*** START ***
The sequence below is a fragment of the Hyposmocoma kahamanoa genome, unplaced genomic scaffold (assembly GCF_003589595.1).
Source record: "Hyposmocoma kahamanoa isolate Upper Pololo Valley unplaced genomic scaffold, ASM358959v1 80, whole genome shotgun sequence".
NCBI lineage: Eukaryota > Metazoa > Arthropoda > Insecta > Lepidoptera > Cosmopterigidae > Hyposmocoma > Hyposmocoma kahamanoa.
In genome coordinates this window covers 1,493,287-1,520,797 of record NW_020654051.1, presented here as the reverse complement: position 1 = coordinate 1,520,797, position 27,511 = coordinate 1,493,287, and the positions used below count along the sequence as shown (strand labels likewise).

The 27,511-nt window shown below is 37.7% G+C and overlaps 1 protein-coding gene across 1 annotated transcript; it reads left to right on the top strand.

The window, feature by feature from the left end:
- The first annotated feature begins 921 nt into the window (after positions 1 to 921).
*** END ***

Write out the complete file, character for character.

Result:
The sequence below is a fragment of the Hyposmocoma kahamanoa genome, unplaced genomic scaffold (assembly GCF_003589595.1).
Source record: "Hyposmocoma kahamanoa isolate Upper Pololo Valley unplaced genomic scaffold, ASM358959v1 80, whole genome shotgun sequence".
NCBI lineage: Eukaryota > Metazoa > Arthropoda > Insecta > Lepidoptera > Cosmopterigidae > Hyposmocoma > Hyposmocoma kahamanoa.
In genome coordinates this window covers 1,493,287-1,520,797 of record NW_020654051.1, presented here as the reverse complement: position 1 = coordinate 1,520,797, position 27,511 = coordinate 1,493,287, and the positions used below count along the sequence as shown (strand labels likewise).

The 27,511-nt window shown below is 37.7% G+C and overlaps 1 protein-coding gene across 1 annotated transcript; it reads left to right on the top strand.

The window, feature by feature from the left end:
- The first annotated feature begins 921 nt into the window (after positions 1 to 921).